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Tennis

Serena's loss was shocking, but not completely unexpected

Photo: Mike Hewitt/Getty Images

Serena Williams hasn't made it past the fourth round in four of the five Grand Slams in which Venus Williams hasn't started.

WIMBLEDON, England -- Five thoughts after still another astonishing upset at Wimble-geddon -- um, Wimbledon -- as Sabine Lisicki beat Serena Williams 6-2, 1-6, 6-4 in the fourth round Monday to end the five-time champion's 34-match winning streak.

This was a sizable upset, but it doesn't get the ALL CAPS treatment we gave to Rafael Nadal's or Roger Federer's upsets last week. Williams entered the tournament as the overwhelming favorite, but Lisicki is one of the few players with the capacity to beat her. The German, seeded No. 23, plays her best on the grass and might have the best serve in the women's game after Williams. At her practice Sunday, Williams devoted half her time simply to returning serves. Her instincts were right; Lisicki won point after point with aces, service winners or easy forehands on the first ball. After playing close to perfect in the first set, Lisicki dropped off in the second. Then, she played courageously in the third and prevailed for the biggest win of her career.

"I just was fighting for every single point no matter what was happening out there," Lisicki said. "Serena's a very tough player. That's why she is No. 1 in the world. I'm just so glad that I could pull off the win."

NGUYEN: Analysis, stats, quotes and more from Serena's loss

Williams wasn't surprised that Lisicki played so well.

"I don't think it's a huge shock," Williams said of the outcome. "She is a great player. Her ranking has no effect on what she should be. She should be ranked higher. She just has a super, super game to play well on grass."

On par with the theme of Wimbledon 2013, what a weird match. Lisicki started this match brimming with confidence. As a friend put it, "She looks like Boris." Boris Becker, that is, which is to say, a hard-serving German who looks thoroughly comfortable on the grass. Hier ist mein Haus! She won the first set by serving thunderbolts and taking advantage of slipshod play from Williams.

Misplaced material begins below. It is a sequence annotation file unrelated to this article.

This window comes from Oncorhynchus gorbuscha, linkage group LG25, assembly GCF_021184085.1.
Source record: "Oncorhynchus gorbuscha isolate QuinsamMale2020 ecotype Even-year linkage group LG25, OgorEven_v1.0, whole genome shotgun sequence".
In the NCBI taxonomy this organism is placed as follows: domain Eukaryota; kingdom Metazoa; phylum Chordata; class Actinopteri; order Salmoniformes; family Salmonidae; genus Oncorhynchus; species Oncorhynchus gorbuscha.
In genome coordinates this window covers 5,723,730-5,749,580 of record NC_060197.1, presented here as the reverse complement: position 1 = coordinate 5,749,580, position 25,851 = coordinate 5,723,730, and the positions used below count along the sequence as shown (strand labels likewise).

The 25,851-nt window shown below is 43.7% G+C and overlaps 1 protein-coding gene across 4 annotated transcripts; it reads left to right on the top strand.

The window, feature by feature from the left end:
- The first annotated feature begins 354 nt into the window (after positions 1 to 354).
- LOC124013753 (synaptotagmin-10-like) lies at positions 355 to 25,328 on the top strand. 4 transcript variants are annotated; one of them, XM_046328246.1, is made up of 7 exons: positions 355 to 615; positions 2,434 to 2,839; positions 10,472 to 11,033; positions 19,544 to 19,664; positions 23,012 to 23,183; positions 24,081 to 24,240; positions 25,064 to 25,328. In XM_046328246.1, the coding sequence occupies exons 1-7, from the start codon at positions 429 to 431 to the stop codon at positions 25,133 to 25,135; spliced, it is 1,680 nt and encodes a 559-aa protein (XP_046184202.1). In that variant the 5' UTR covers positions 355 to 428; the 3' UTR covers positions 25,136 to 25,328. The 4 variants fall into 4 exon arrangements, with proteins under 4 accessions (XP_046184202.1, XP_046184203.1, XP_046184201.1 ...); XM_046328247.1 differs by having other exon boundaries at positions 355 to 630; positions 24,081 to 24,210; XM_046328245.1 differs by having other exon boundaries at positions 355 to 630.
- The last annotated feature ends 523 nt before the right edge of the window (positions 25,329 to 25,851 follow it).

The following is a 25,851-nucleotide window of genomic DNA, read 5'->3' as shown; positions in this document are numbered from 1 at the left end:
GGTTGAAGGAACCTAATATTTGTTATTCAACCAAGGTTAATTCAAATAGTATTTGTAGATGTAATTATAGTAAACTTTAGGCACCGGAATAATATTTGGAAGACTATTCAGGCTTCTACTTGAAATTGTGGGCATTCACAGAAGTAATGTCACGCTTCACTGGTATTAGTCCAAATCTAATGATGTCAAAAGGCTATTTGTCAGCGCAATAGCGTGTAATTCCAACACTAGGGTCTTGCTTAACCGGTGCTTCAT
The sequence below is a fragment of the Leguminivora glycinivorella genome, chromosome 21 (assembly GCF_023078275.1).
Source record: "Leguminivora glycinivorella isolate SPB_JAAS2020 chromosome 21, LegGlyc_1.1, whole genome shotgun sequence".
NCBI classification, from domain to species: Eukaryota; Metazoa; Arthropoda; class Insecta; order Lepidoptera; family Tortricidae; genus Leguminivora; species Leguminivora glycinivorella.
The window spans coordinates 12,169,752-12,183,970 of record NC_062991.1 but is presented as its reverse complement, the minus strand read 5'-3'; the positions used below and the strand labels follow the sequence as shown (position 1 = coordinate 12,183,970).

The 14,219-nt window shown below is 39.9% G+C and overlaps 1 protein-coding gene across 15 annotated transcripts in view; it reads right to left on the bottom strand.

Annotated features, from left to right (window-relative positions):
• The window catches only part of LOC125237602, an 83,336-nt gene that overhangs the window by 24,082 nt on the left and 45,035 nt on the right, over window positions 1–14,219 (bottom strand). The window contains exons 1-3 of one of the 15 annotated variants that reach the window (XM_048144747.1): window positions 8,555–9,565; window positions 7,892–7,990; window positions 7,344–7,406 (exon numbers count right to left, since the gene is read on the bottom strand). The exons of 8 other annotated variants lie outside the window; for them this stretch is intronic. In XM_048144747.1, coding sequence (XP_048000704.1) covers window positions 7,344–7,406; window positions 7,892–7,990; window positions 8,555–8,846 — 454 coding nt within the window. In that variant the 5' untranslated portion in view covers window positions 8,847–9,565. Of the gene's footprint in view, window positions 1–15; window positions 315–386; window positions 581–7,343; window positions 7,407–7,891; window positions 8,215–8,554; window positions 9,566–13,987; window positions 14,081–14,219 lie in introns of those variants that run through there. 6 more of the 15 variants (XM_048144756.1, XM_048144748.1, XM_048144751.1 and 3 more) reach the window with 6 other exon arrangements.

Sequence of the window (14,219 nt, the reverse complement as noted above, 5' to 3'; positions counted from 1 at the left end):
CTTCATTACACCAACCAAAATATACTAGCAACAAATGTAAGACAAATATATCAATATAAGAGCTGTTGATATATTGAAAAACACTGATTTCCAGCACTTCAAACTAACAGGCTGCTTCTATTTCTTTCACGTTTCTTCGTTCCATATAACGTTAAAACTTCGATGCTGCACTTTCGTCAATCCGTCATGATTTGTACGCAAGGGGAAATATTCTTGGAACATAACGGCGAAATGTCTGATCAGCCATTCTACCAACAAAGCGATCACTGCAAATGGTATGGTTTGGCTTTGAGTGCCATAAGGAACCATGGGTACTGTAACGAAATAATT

After dropping her first set of the tournament, Williams -- as she so often does -- seemed to toggle a switch. She began dialing in her serves and blasting away, punctuating her winners with cries of "Come on." In barely the time it takes to swig a cup of Earl Grey at teatime, she won the second set and was up 3-0 in the third, winning nine consecutive games.

The media were just about prepared to put a bow on the match and compliment both players -- good first set, Lisicki! Nice comeback, Serena! -- when their levels switched places again. Williams missed a series of balls, including an overhead shank befitting a club player, and Liscki stopped missing. At 4-4, Williams played a shaky service game, fighting against any aggressive instinct. As the coaches say, she played not to lose. Lisicki took a deep breath, overcame a few nerves and served it out. Ballgame.

"I definitely had my opportunities and I didn't take them," Williams said. "I definitely feel like I would try [to be aggressive] at some points, then maybe I backed off a little bit at some points. I just have to know that going forward, if I want to be successful, I'm never going to do it backing off. I have to play the game I can play. For me, that's being more aggressive."

Pity, Serena. Williams will surely recall this event as one that got away. She is -- or was -- the defending Wimbledon champion and just came off a victory at the French Open. While other top seeds dropped one by one, she made it through the first week in top form; with Maria Sharapova and Victoria Azarenka out, the title was nearly hers to take. Then it all fell apart.

This remains in line with her other recent big losses. At Grand Slams since 2012, Williams has lost to Ekaterina Makarova, Virginie Razzano and Sloane Stephens, none of whom was a top 20 seed. Their average rankings when playing Williams: 55. If you're going to get to Williams, get to her early.

Quick stats. If you wonder whether this match was won by Lisicki or lost by Williams, look at the stats. Lisicki lost only three fewer points than Williams, served more aces (10-7), won 14 of her 16 net approaches and hit 10 more winners (against only two more errors) than Serena. Repeat: Lisicki had 10 more winners (35-25) than her opponent, who is generally regarded as the most potent ball striker in the history of the women's game.

Also, consider this: Three times before Monday, Lisicki had beaten the reigning French Open champion at Wimbledon -- Svetlana Kuznetsova, Li Na and Sharapova. The winner of the 2013 French Open? Serena Williams.

Someone has to win this event. Brackets haven't simply been busted here; they're now mocking us. Predicting matches has been a fool's errand. Still, they will be providing a trophy this weekend. The best bet to win it for the women? Who knows? Stephens won Monday to reach her first Wimbledon quarterfinal, where she'll face 2007 finalist Marion Bartoli. Petra Kvitova is a past champion. But if Lisicki can come close to replicating the level of play she showed against Williams, she will be even bigger news on Centre Court again in five days.

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